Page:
I have that book and i love that book, but even I, as a HUGE Lucey fan, was a bit taken back at his use of "by far".  I think he was just trying to be edgy since Dan DeCarlo is assumed by most casual observers to be THE Archie artist. 


For B&V, in that era I'll take DeCarlo.  If I can go across all eras, I'll take Dan Parent or Bob Montana, although I love Jeff Shultz's DeCarlo tribute style as well.   


I like Dan Parent's B&V, but Montana and DeCarlo drew during what in my opinion was a high point for women's fashion, so I guess I like Parent's Betty and Veronica heads and Montana and DeCarlo from the neck down.  Ha ha.

For the late '40s and early '50s, it's Bob Montana setting the pace and leading the way (on the newspaper strip and some covers), but as we get to the mid-'50s in the comic books, Harry Lucey began to emerge as the dominant artist, and it was he who largely defined the characters for the next decade's comic books. Overlapping in the early '60s, Dan DeCarlo's version begins to overtake Lucey's as the preeminent B&V depiction, which is pretty well solidified by the later '60s when DeCarlo becomes the main cover artist for all the comics. Lucey's artistic powers began fading in the 1970s comics due to his deteriorating health, and he retired completely in 1976. DeCarlo's dominance just continued to build in the 1970s, adding the newspaper strip to his duties when Bob Montana died in 1975. Becoming the main cover artist, and then the newspaper strip artist, is about all the validation needed to confirm that by the later 1970s, "the traditional Archie Comics style" had become Dan DeCarlo's style.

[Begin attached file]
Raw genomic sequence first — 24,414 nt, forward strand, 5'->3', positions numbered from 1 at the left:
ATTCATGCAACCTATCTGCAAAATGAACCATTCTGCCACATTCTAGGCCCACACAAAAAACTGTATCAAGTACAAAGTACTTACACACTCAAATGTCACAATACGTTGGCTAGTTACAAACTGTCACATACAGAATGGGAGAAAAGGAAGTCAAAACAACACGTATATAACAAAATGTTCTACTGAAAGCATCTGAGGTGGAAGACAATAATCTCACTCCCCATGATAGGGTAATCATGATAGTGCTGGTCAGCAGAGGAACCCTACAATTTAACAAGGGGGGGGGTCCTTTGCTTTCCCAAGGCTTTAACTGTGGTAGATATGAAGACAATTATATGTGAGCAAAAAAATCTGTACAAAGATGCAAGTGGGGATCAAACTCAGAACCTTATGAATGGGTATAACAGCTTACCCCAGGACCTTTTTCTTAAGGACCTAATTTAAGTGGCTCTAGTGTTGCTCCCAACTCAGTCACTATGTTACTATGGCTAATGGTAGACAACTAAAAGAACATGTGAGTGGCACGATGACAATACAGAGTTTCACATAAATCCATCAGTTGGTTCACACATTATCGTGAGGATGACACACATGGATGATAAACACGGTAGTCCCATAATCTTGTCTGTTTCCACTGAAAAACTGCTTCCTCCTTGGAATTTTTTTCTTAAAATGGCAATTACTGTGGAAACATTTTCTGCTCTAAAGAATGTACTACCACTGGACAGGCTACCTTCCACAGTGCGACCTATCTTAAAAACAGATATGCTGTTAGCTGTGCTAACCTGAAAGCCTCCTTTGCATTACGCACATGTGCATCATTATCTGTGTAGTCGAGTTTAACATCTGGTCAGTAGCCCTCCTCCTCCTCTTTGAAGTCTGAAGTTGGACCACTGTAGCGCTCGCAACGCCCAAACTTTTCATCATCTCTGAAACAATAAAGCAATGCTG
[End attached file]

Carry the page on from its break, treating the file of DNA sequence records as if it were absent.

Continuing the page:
When discussing the Silver Age artists, one that never seems to get mentioned, or enough credit, is Bob White. He was brought into ACP's production department in the late '50s by Bob Bolling, and when he got to work on the main characters in the '60s, being new to the genre, he seemed to have a strong desire to prove his worth to the company by remaining faithful to the house style of the period, taking most of his artistic cues from DeCarlo's and Lucey's work (and maybe a little bit of Bob Montana). His work can be found in and on the covers of early-1960s issues of Archie and Archie's Girls Betty and Veronica, and he was also a regular contributor to Archie's Madhouse. But he seems to be primarily remembered as the artist on those 1965-1967 issues of Life With Archie that featured Pureheart the Powerful, The Man From R.I.V.E.R.D.A.L.E., and the prototype 3-man version of The Archies. His most distinctive contribution to the company remains the delightfully wonky Cosmo the Merry Martian, which he created, wrote and drew.


A couple of examples of Bob White's covers for Archie's Girls Betty and Veronica.